woman who claims to be a political refugee, although the police say she's
a drug dealer. Personally, I would have turned in Anita on page 15, but I
don't have Trudy's weakness for damsels in distress, misfits of all sorts,
or motorcycles, either.
term lesbian couple and writing team Jean Marcy (how do they do that?)
won the Lambda Award a few years ago for Mommy Deadest ($12.95, New
Victoria), featuring St. Louis private eye Meg Darcy and her sometimes lover,
cop Sarah Lindstrom. Meg and Lindstrom are back in A Cold Case of Murder
($12.95, New Victoria). This is the fourth in the series, which began
with The Cemetery Murders and Dead and Blonde. In the cold case
in question, Meg looks for an adoptee's birth mother, only to find that the
birth mother was murdered eight years ago.
who like twisty suspense and intrigue – as opposed to straightforward whodunits
– have been shortchanged for years. They should pounce on Owl of the Desert
by Ida Swearingen ($12.95, New Victoria). To avoid the cardinal sin of giving
too much information, I'll only tell you what you can glean from the first
chapter. Kate Porter is newly out of prison after serving twelve years. Her
first contact is with a Kansas Bureau of Investigation agent who helped her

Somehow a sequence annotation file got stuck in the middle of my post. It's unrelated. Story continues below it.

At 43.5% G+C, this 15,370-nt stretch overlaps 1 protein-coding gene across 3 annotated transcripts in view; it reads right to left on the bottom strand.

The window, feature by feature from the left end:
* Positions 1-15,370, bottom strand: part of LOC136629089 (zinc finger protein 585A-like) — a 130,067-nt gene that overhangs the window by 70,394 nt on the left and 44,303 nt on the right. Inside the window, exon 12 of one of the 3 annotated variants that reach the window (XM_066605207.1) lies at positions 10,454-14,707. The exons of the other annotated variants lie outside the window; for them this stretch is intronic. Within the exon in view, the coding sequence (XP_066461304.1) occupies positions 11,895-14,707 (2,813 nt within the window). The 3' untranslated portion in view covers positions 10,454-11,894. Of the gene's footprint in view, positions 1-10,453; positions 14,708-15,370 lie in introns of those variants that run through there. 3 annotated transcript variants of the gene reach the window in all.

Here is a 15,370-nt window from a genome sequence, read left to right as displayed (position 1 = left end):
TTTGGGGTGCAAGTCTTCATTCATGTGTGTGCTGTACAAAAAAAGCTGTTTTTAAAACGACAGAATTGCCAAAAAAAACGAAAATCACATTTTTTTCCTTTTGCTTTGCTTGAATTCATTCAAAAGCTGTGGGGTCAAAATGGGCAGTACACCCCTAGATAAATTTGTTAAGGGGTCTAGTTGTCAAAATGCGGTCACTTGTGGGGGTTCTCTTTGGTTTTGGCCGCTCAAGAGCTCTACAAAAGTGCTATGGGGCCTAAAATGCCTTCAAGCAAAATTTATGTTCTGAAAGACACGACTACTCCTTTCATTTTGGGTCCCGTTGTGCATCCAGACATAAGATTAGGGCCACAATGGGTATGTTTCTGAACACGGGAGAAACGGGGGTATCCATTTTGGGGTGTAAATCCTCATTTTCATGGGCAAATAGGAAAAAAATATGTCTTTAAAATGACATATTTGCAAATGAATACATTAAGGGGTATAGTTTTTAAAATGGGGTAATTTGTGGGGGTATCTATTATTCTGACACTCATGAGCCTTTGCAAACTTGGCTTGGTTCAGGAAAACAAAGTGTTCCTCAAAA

turn herself in years ago when she was wanted for bank robbery and murder.
The murder was an accident; the robbery was masterminded by Kate's father,
leader of a militia group known as the American Patriotic Front.
few years ago, a Scottish lesbian series by Manda Scott appeared more or less
unheralded in the U.S., published in paperback by Bantam. Featuring Glasgow
psychiatrist Kellen Stewart, the three books – Hen's Teeth, Night Mares,
and Stronger than Death (all $5.50 from Bantam) – all involve animals
and veterinarians. Although the writing is superb, I couldn't take bad things
happening to good animals, not to mention the detailed accounts of veterinary
procedures. Scott is now back with a critically acclaimed thriller, apparently
without lesbian content, called No Good Deed ($5.99, Bantam). After
a shootout that leaves one cop dead, Glasgow Detective Inspector Orla McLeod
is forced to hide out in the Highlands with nine-year-old Jamie, the only
witness to a murder. Equally graphic but without the animals, this beautifully
written psychological thriller could be Scott's breakthrough book.
you miss Sandra Scoppettone's wisecracking New York private eye, you'll want
to get to know Sydney Sloane. Wisecracking New Yorker Sydney appears in a
snappy, well-plotted series by Randye Lordon, which began with Brotherly
Love (out of print) and Sister's Keeper ($11.95, St. Martin's Press).
Lordon's latest are Son of a Gun ($23.95, St. Martin's Press/Minotaur)
and East of Niece ($13.95, St. Martin's Press).
caught up with Karen Oosterhous, the new owner of Firebrand Books, at the Michigan
Women’s Music Festival and had a chance to ask her how she came to own the legendary